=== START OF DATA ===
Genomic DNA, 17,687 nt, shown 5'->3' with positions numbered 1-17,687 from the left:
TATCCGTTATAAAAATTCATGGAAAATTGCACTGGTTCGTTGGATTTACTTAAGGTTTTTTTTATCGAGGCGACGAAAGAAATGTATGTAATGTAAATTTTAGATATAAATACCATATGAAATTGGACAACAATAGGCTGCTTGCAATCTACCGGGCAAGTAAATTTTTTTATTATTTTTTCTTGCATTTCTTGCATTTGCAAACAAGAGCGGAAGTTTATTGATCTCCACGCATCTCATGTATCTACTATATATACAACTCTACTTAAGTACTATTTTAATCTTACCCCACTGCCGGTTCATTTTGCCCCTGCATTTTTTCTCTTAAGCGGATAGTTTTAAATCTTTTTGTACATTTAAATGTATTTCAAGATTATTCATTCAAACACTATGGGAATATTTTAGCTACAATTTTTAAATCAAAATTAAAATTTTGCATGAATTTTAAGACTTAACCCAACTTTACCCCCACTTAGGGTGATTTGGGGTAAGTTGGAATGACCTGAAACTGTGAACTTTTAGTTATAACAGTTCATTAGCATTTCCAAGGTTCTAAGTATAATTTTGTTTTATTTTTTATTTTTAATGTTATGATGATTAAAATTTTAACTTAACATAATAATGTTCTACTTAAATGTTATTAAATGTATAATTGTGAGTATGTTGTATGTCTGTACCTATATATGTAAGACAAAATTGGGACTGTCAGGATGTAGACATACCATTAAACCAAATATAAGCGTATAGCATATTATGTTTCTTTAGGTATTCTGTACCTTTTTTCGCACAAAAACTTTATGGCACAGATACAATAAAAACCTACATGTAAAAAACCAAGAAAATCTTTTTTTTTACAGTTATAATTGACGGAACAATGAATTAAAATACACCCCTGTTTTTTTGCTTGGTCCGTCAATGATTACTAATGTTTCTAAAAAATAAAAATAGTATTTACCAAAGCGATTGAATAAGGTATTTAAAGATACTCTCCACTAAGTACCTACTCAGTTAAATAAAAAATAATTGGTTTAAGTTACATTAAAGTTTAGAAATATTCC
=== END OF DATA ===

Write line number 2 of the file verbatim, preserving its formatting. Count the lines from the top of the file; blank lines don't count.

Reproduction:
TATCCGTTATAAAAATTCATGGAAAATTGCACTGGTTCGTTGGATTTACTTAAGGTTTTTTTTATCGAGGCGACGAAAGAAATGTATGTAATGTAAATTTTAGATATAAATACCATATGAAATTGGACAACAATAGGCTGCTTGCAATCTACCGGGCAAGTAAATTTTTTTATTATTTTTTCTTGCATTTCTTGCATTTGCAAACAAGAGCGGAAGTTTATTGATCTCCACGCATCTCATGTATCTACTATATATACAACTCTACTTAAGTACTATTTTAATCTTACCCCACTGCCGGTTCATTTTGCCCCTGCATTTTTTCTCTTAAGCGGATAGTTTTAAATCTTTTTGTACATTTAAATGTATTTCAAGATTATTCATTCAAACACTATGGGAATATTTTAGCTACAATTTTTAAATCAAAATTAAAATTTTGCATGAATTTTAAGACTTAACCCAACTTTACCCCCACTTAGGGTGATTTGGGGTAAGTTGGAATGACCTGAAACTGTGAACTTTTAGTTATAACAGTTCATTAGCATTTCCAAGGTTCTAAGTATAATTTTGTTTTATTTTTTATTTTTAATGTTATGATGATTAAAATTTTAACTTAACATAATAATGTTCTACTTAAATGTTATTAAATGTATAATTGTGAGTATGTTGTATGTCTGTACCTATATATGTAAGACAAAATTGGGACTGTCAGGATGTAGACATACCATTAAACCAAATATAAGCGTATAGCATATTATGTTTCTTTAGGTATTCTGTACCTTTTTTCGCACAAAAACTTTATGGCACAGATACAATAAAAACCTACATGTAAAAAACCAAGAAAATCTTTTTTTTTACAGTTATAATTGACGGAACAATGAATTAAAATACACCCCTGTTTTTTTGCTTGGTCCGTCAATGATTACTAATGTTTCTAAAAAATAAAAATAGTATTTACCAAAGCGATTGAATAAGGTATTTAAAGATACTCTCCACTAAGTACCTACTCAGTTAAATAAAAAATAATTGGTTTAAGTTACATTAAAGTTTAGAAATATTCC